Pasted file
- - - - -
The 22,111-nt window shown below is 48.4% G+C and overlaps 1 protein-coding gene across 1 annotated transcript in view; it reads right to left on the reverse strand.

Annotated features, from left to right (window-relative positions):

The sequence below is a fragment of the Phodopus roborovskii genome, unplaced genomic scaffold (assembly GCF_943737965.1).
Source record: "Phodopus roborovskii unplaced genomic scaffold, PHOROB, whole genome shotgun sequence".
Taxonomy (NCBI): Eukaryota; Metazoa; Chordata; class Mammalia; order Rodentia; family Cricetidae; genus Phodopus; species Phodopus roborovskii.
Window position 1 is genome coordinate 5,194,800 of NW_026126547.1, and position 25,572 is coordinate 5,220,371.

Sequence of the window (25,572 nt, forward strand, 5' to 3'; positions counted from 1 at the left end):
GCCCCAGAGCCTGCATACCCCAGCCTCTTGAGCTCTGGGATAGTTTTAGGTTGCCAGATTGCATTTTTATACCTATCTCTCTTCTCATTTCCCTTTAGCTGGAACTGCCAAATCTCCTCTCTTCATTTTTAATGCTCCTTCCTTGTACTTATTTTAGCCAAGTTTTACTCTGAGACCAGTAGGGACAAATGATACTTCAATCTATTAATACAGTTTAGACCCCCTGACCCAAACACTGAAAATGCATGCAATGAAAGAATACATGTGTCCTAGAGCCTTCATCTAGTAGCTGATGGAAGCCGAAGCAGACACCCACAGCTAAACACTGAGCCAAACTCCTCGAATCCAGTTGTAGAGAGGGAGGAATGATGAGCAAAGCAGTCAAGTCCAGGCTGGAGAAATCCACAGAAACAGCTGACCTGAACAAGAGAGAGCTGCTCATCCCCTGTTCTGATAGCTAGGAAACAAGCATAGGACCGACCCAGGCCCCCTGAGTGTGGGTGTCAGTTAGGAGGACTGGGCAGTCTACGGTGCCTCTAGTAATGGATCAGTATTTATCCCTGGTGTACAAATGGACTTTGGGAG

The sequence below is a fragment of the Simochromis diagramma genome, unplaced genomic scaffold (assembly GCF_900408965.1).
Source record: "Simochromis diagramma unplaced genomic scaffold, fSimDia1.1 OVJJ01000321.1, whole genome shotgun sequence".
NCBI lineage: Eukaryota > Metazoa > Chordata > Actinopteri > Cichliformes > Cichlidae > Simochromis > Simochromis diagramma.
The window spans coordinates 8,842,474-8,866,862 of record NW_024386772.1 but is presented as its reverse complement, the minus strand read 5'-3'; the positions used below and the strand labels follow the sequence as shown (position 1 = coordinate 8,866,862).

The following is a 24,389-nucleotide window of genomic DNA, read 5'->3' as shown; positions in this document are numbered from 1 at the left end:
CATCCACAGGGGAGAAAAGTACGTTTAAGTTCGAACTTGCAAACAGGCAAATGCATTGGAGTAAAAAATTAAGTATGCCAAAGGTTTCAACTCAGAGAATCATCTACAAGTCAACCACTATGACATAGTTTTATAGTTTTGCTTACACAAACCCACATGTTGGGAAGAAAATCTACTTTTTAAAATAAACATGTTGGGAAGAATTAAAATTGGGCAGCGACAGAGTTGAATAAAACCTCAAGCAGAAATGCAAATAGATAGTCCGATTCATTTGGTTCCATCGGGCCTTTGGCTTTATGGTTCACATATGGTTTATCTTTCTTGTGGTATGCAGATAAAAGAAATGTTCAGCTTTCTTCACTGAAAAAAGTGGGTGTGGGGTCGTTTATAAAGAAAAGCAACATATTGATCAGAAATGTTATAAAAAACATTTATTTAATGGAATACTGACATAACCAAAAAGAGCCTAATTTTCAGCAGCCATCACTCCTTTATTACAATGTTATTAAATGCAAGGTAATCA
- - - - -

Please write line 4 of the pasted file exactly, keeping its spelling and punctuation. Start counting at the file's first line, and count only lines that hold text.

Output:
Source record: "Phodopus roborovskii unplaced genomic scaffold, PHOROB, whole genome shotgun sequence".